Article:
New Method Measures Mitochondrial Capacity to Produce Energy in Individual Muscles

New Method Measures Mitochondrial Capacity to Produce Energy in Individual Muscles

A noninvasive method for analyzing the effectiveness of mitochondrial energy production in individual muscle groups shows promise to improve assessments in people with mitochondrial disease.

Researchers hope the new method will complement current methods, based on magnetic resonance spectroscopy, to improve diagnostics, long-term monitoring, and evaluation of treatment response in individuals with different types of mitochondrial diseases.

The technique was described in the study, “Muscle oxidative phosphorylation quantitation using creatine chemical exchange saturation transfer (CrCEST) MRI in mitochondrial disorders,” recently published in the journal JCI Insight.

Although oxidative phosphorylation capacity — the ability of mitochondria to produce energy — can vary widely between different muscle groups, current methods for assessing mitochondrial output have not been able to distinguish well between different muscles.

So researchers developed a new method called creatine chemical exchange saturation transfer, or CrCEST, that can assess metabolism in living organisms. A slower decline in CrCEST after exercise reflects a lower capacity for oxidative phosphorylation — in other words, a lower mitochondrial energy-making ability.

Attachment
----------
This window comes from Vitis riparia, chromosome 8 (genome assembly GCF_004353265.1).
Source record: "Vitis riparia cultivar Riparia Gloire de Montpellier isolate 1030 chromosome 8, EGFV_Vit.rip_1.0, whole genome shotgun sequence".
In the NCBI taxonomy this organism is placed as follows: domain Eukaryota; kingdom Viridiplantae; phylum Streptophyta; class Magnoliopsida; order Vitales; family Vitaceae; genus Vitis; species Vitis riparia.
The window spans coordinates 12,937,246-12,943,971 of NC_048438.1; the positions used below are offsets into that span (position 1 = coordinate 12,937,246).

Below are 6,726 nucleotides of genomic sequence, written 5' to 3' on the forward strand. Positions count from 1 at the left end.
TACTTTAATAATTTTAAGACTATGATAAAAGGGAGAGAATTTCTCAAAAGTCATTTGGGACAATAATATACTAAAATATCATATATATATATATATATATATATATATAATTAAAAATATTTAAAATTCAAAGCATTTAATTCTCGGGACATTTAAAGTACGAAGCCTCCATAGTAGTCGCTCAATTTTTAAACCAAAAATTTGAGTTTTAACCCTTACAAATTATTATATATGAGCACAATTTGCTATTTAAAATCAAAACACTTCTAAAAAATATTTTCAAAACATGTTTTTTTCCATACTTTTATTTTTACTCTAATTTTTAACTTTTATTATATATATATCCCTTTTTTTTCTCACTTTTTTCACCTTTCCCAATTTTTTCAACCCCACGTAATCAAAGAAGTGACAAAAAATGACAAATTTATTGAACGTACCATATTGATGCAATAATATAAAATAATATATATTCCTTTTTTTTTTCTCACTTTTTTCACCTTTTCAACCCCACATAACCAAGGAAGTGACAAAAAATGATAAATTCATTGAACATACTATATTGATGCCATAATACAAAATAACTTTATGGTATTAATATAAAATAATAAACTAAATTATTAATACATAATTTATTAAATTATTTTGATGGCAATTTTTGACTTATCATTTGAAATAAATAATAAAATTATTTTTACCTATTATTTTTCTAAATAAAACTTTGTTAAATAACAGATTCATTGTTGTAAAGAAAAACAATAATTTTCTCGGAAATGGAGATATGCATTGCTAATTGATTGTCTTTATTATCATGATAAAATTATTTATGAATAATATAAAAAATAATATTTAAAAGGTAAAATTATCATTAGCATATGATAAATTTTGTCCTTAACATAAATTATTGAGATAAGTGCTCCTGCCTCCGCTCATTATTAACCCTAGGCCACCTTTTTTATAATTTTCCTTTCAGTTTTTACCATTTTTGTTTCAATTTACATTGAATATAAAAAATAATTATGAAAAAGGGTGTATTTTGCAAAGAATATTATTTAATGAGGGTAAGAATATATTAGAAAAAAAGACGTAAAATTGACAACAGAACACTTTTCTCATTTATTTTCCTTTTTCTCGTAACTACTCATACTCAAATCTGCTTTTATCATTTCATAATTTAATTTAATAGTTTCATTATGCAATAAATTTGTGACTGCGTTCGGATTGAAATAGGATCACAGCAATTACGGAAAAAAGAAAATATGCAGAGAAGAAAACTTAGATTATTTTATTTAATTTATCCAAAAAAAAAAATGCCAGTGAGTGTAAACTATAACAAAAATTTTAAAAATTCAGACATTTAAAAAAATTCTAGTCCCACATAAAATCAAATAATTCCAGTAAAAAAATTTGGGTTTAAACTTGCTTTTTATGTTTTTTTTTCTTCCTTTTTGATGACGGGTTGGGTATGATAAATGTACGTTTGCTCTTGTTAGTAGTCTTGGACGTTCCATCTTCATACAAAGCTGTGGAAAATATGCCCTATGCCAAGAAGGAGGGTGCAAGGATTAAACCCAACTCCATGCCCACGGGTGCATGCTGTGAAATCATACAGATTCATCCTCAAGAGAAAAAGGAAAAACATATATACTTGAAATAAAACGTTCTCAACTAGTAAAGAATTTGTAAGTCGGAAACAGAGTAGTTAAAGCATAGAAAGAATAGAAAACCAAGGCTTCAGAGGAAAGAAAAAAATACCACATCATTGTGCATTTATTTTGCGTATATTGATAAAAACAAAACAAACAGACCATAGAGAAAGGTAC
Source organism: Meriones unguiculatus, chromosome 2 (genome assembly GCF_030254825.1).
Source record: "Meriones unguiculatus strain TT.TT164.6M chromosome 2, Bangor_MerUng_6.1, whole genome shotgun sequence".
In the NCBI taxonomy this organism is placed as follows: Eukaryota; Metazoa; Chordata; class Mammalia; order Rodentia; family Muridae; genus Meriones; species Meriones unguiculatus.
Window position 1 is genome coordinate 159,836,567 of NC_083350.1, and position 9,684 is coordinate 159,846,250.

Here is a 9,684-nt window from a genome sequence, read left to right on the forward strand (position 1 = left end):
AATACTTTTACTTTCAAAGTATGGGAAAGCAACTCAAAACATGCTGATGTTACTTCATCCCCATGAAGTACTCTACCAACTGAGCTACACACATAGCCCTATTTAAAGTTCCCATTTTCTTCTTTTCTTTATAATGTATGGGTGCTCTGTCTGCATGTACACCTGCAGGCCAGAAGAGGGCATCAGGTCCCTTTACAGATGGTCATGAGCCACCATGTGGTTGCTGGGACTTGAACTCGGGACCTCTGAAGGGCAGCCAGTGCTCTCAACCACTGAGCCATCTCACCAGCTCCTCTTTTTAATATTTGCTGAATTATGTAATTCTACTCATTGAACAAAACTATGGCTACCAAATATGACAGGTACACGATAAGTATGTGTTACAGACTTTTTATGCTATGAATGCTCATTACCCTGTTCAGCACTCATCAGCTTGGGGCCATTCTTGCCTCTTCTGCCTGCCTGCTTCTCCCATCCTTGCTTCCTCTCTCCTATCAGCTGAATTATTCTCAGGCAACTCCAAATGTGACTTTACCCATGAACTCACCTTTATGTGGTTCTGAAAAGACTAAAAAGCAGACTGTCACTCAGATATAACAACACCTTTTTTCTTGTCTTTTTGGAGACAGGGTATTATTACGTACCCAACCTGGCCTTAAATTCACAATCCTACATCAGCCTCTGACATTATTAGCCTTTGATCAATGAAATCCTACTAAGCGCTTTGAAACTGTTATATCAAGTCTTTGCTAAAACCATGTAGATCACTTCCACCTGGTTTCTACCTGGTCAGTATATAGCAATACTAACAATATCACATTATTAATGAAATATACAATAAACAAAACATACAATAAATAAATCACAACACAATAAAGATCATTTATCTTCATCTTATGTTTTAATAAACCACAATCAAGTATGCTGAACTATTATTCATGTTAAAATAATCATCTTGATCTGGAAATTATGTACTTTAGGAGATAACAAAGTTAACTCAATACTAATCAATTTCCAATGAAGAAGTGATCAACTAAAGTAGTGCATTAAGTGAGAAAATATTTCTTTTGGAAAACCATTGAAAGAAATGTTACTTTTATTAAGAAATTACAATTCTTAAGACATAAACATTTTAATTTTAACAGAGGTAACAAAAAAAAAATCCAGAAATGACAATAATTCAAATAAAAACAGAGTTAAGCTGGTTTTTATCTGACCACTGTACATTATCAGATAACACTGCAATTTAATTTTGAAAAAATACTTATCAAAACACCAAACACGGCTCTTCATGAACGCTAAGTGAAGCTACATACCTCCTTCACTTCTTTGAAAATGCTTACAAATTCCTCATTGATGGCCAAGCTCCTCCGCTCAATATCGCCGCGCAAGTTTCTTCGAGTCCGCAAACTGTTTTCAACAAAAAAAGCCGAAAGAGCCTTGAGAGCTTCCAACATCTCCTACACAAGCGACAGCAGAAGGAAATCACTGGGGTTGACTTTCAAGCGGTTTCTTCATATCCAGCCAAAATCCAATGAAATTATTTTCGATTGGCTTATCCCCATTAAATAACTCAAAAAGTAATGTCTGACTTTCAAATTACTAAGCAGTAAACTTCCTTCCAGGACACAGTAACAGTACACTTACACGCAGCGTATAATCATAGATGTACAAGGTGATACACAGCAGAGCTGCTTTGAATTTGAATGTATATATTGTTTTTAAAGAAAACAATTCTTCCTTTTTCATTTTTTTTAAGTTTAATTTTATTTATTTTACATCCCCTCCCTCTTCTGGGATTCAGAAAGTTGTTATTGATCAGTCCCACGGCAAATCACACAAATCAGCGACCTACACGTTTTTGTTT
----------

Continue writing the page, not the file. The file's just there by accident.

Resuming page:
Now, scientists at the University of Pennsylvania evaluated the technique for measuring the decline in muscle free creatine after exercise in people with genetically determined mitochondrial diseases.

Researchers recruited 13 patients with mitochondrial disease and 14 healthy controls, and measured CrCEST both at rest and following exercise in three different calf muscles. Participants were of similar age and weight, and both groups were composed of mainly Caucasian people, of which about 60 percent were women.

The study found there was no difference between patients and controls in the crCEST levels at rest.

After exercise, free creatine, measured by CrCEST, increased in both groups. The amount of increase differed by muscle type, but was higher in patients with mitochondrial disease. The difference was not statistically significant, however.

The research team found that it took the different muscles between 1.4 and 1.7 minutes to get back to pre-exercise levels of free creatine in control individuals. For people with mitochondrial disease, the range was 2.0 to 2.2 minutes — a significant difference for one of the muscles.

The team also found that people who regularly exercised had a shorter time to recovery of free creatine, suggesting that the mitochondrial energy-making capacity gets better with exercise; this is also true in mitochondrial disease patients.

“Our work lays a rational foundation to develop CrCEST as a potential noninvasive imaging-based biomarker of OXPHOS capacity that may be useful in the diagnosis, long-term monitoring, and/or evaluation of response to clinical treatments in individuals with diverse types of mitochondrial diseases,” the authors concluded.

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